The Quarterly Review, Bind 169

Forsideomslag
J. Murray, 1889
 

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Side 55 - Though I look old, yet I am strong and lusty ; For in my youth I never did apply Hot and rebellious liquors in my blood, Nor did not with unbashful forehead woo The means of weakness and debility ; Therefore my age is as a lusty winter, Frosty, but kindly.
Side 56 - a should not think of God ; I hoped there was no need to trouble himself with any such thoughts yet: So, 'a bade me lay more clothes on his feet : I put my hand into the bed, and felt them, and they were as cold as any stone ; then I felt to his knees, and so upward, and upward, and all was as cold as any stone.
Side 61 - It was ordained for the mutual society, help, and comfort, that the one ought to have of the other, both in prosperity and adversity.
Side 38 - If you bethink yourself of any crime, Unreconciled as yet to Heaven and grace, Solicit for it straight.
Side 49 - I have lived long enough : my way of life Is fall'n into the sear, the yellow leaf ; And that which should accompany old age, As honour, love, obedience, troops of friends...
Side 290 - I'll tell you, friend! a wise man and a fool. You'll find, if once the monarch acts the monk Or, cobbler-like, the parson will be drunk, Worth makes the man, and want of it the fellow, The rest is all but leather or prunella.
Side 402 - One of the later school of the Grecians examineth the matter, and is at a stand to think what should be in it, that men should love lies, where neither they make for pleasure, as with poets, nor for advantage, as with the merchant; but for the lie's sake. But I cannot tell: this same truth is a naked and open daylight, that doth not show the masks, and mummeries, and triumphs of the world, half so stately and daintily as candlelights.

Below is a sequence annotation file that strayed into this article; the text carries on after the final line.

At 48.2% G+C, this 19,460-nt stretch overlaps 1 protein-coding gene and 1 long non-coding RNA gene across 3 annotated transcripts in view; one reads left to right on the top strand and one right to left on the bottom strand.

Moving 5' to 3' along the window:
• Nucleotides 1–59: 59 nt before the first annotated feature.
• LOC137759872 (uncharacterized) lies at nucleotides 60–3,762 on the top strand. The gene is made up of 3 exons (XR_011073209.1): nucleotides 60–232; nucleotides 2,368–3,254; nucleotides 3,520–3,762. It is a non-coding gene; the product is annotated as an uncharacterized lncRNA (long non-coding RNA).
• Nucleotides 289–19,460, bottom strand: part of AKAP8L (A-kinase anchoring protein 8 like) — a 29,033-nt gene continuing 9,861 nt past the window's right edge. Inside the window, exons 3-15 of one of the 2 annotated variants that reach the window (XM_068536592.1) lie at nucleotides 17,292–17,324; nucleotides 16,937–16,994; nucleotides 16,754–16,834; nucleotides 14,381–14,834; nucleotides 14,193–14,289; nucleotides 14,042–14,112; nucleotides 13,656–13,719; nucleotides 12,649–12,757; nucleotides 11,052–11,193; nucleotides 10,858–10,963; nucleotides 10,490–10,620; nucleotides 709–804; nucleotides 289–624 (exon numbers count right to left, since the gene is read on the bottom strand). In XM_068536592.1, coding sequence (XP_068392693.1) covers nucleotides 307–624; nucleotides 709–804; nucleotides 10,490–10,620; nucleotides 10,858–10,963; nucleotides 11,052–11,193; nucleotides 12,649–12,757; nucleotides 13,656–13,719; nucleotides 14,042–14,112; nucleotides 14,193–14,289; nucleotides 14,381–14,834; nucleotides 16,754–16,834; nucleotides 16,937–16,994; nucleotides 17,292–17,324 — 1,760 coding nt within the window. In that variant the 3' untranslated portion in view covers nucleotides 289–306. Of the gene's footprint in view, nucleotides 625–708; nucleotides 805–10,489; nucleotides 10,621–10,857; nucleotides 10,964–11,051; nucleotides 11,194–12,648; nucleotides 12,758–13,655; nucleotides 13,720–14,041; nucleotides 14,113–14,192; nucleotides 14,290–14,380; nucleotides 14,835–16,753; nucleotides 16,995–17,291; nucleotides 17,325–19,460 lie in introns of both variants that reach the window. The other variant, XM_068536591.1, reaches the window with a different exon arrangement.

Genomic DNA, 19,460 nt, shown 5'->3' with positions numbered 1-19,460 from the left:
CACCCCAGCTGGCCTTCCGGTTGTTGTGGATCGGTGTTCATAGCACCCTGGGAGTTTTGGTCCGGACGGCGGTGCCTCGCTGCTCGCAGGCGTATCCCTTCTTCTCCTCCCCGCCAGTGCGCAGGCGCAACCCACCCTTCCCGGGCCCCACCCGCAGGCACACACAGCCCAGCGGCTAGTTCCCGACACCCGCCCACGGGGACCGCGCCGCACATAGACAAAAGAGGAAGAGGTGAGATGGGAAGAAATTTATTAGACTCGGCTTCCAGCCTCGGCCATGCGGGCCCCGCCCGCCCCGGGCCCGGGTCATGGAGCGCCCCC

Side 64 - But an old age serene and bright, And lovely as a Lapland night, Shall lead thee to thy grave.
Side 303 - Cataracts of declamation thunder here, There forests of no meaning spread the page In which all comprehension wanders lost ; While fields of pleasantry amuse us there, With merry descants on a nation's woes. The rest appears a wilderness of strange But gay confusion, roses for the cheeks And lilies for the brows of faded age, Teeth for the toothless, ringlets for the bald...
Side 59 - Secure whate'er he gives, he gives the best. Yet, when the sense of sacred presence fires, And strong devotion to the skies aspires, Pour forth thy fervours for a healthful mind, Obedient passions, and a will resigned ; For love, which scarce collective man can fill ; For patience, sovereign o'er transmuted ill ; For faith, that, panting for a happier seat, Counts death kind nature's signal of retreat...

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